At Americana Journal we have a particular adoration for rabbits. It’s Leroy’s fault.

Leroy is the office rabbit. At one time, however, he was someone’s much-beloved and quite-tame pet.

Leroy

Daughter No. 2 and I happened upon Leroy while walking in a wooded park last September. He had apparently been dumped at a spot close to a nearby country road. A domestic rabbit in the wild typically ends up as the dinner guest of a coyote. We couldn’t bear to see that happen. When Leroy allowed me to walk over and pick him up, it was a foregone conclusion he would go home with us.

Daughter No. 1, who loves to give our pets old-fashioned names she has discovered during our expeditions to 19th-century cemeteries, quickly decided what to call the latest addition to our menagerie. Shortly thereafter, plans to send Leroy to another home folded when we decided our new buddy had already become a part of the family.

That’s how he came to be the office rabbit.

The fascination over our furry friend — possibly the softest animal you’ll ever touch — has led us to pay particular attention to any rabbit-related antiques we come across. During the Keramics 2011 session held by Humler & Nolan on June 4 in Cincinnati, the showstopper for us was a Saturday Evening Girls breakfast set with a repeating decoration of three running rabbits.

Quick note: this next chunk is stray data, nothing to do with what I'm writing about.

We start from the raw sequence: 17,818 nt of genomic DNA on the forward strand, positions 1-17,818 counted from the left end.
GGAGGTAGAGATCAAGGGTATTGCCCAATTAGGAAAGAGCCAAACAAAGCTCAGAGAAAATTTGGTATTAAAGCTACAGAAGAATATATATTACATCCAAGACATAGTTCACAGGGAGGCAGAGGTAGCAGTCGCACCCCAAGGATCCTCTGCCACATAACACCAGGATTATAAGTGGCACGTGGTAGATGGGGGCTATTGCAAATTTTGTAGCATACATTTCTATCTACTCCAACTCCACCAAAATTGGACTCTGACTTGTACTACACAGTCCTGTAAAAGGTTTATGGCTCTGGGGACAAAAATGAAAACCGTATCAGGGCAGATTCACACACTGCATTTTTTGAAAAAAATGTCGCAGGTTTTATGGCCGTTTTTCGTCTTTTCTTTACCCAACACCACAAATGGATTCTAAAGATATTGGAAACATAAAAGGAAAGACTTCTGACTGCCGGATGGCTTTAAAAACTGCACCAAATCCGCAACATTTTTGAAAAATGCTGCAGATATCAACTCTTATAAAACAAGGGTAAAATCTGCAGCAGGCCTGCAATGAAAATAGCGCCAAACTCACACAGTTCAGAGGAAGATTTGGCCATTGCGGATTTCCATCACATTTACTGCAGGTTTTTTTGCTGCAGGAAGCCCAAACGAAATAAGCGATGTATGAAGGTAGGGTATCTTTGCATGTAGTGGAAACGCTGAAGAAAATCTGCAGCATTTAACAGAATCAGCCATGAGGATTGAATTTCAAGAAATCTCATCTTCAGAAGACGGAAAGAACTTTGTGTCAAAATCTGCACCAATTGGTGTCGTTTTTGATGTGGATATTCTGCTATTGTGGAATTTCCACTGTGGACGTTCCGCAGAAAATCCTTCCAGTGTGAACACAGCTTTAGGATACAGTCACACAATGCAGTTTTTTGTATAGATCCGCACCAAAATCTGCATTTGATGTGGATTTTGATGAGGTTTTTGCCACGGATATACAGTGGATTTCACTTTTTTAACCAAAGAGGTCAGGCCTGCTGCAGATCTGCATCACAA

The story behind the set left us nodding in a that’s-so-cool kind of fashion.

The Saturday Evening Girls set made for Emily.

According to the auction catalog, the bowl, plate and cup were made in 1919 for Emily Velona Barringer, the newborn daughter of Dr. Emily Dunning Barringer. Dr. Barringer was the world’s first ambulance surgeon and the first woman to secure a surgical residency. Her daughter apparently never used the set, as it remained in remarkable condition. Each piece was marked “S.E.G. 10-19 AM” in black slip on the bottom, as well as  “Emily Her Bowl” (or mug or plate) in a prominent place. Having remained in Dr. Barringer’s family until recently, the set sold at auction for $2,990 (with buyer’s premium).

It’s a great grouping of American art pottery. But the set also has fantastic provenance, which is something you can’t buy at Pottery Barn. That’s what distinguishes antiques from knock-offs and new items found at shopping malls and in mail-order catalogs — it’s more that just age, it’s the story behind many of the pieces. Even Leroy would agree with that.

FYI: For information on Humler & Nolan, see the Web site here.

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